Today, music, images and videos are usually stored in digital form. But each medium needs its own playback device. In a networked home, different types of media can be smoothly interchanged and played back thanks to the UPnP standard.
The range of audio and video equipment in today’s homes keeps growing – digital cameras, video recorders, MP3 players, set-top boxes and game consoles. It doesn’t take long to build up a jumbled collection of audio and video data, stored on numerous devices that are frequently not compatible to one another. “UPnP – Universal Plug and Play – is a standard created by the industry for linking different devices made by different manufacturers,” explains Christian Gran of the Fraunhofer Institute for Open Communication Systems FOKUS in Berlin. “The idea is that computers, televisions, multimedia devices and household appliances will automatically detect and communicate with one another or exchange data, without requiring complex configuration on the part of the user – simply plug and play.”
So far such arbitrary interchanging is only possible to a limited extent. A UPnP Audio / Video stack designed by developers from FOKUS and its spin-off, TwonkyVision GmbH, is already available on the market. The stack includes a media server that supports a variety of media such as music, images, videos and Internet radio. These components make it easy to put the idea of a multimedia home network into practice. It is planned that next-generation devices will be equipped with UPnP AV by their manufacturers.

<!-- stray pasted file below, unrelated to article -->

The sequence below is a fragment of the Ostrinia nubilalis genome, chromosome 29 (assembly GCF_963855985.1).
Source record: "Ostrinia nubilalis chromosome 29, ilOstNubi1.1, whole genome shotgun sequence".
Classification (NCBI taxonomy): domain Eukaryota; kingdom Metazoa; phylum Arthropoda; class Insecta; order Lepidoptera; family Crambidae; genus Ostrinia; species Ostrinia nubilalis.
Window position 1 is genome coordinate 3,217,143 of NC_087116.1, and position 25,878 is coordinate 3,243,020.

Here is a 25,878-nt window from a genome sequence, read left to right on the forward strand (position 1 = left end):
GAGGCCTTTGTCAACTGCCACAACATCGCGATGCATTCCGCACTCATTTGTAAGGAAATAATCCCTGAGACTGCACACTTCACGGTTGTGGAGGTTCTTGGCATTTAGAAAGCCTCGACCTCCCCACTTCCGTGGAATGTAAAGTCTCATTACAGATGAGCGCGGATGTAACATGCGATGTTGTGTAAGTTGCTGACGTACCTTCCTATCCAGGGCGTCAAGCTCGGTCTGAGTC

Any new DVD player or game console that the user subsequently purchases will be ready for UPnP. Set-top boxes, MP3 players or video recorders will then be able to communicate, regardless of make. Another asset of the media server is that it only requires less than 150 kilobytes of memory. The user no longer needs to worry whether the file format is the right one for the playback device – the server deals with that problem. Further help is provided by a database-supported multimedia content management system, which manages and searches for music, images and videos in the UPnP network regardless of the device on which the data are stored.
In future, however, it will not only be the devices within a single home that are interlinked, but different home networks with one another. FOKUS and TwonkyVision are working on a home-to-home gateway for this purpose. Multimedia devices connected via the home-to-home gateway can then access the content from different UPnP networks. “So if I’m visiting my friends and they suddenly want to see the photos of our last vacation, I can simply use their devices to show the pictures from my server,” concludes Christian Gran.
Explore further: The digital home: An all-in-one device